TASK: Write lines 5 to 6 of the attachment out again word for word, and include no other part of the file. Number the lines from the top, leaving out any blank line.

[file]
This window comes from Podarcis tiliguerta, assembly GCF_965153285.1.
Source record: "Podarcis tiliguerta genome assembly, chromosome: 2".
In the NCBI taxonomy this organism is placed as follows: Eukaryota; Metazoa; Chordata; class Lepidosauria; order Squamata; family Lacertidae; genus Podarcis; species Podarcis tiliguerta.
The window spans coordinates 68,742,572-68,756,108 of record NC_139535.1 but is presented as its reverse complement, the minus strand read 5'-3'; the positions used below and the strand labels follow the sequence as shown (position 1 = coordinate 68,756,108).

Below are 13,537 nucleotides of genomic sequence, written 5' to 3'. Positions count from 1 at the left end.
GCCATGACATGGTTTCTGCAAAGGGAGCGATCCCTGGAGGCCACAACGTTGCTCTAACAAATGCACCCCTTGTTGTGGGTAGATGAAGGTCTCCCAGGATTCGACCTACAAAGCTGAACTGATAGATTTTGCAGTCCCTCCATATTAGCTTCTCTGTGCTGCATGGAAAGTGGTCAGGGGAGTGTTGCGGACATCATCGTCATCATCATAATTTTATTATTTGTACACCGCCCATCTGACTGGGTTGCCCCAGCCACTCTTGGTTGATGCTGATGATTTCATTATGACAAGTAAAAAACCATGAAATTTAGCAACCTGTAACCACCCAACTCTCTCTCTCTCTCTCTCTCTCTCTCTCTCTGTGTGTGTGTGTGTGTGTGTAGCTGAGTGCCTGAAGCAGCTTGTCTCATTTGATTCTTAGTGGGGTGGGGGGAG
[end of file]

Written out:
Below are 13,537 nucleotides of genomic sequence, written 5' to 3'. Positions count from 1 at the left end.
GCCATGACATGGTTTCTGCAAAGGGAGCGATCCCTGGAGGCCACAACGTTGCTCTAACAAATGCACCCCTTGTTGTGGGTAGATGAAGGTCTCCCAGGATTCGACCTACAAAGCTGAACTGATAGATTTTGCAGTCCCTCCATATTAGCTTCTCTGTGCTGCATGGAAAGTGGTCAGGGGAGTGTTGCGGACATCATCGTCATCATCATAATTTTATTATTTGTACACCGCCCATCTGACTGGGTTGCCCCAGCCACTCTTGGTTGATGCTGATGATTTCATTATGACAAGTAAAAAACCATGAAATTTAGCAACCTGTAACCACCCAACTCTCTCTCTCTCTCTCTCTCTCTCTCTCTCTGTGTGTGTGTGTGTGTGTGTAGCTGAGTGCCTGAAGCAGCTTGTCTCATTTGATTCTTAGTGGGGTGGGGGGAG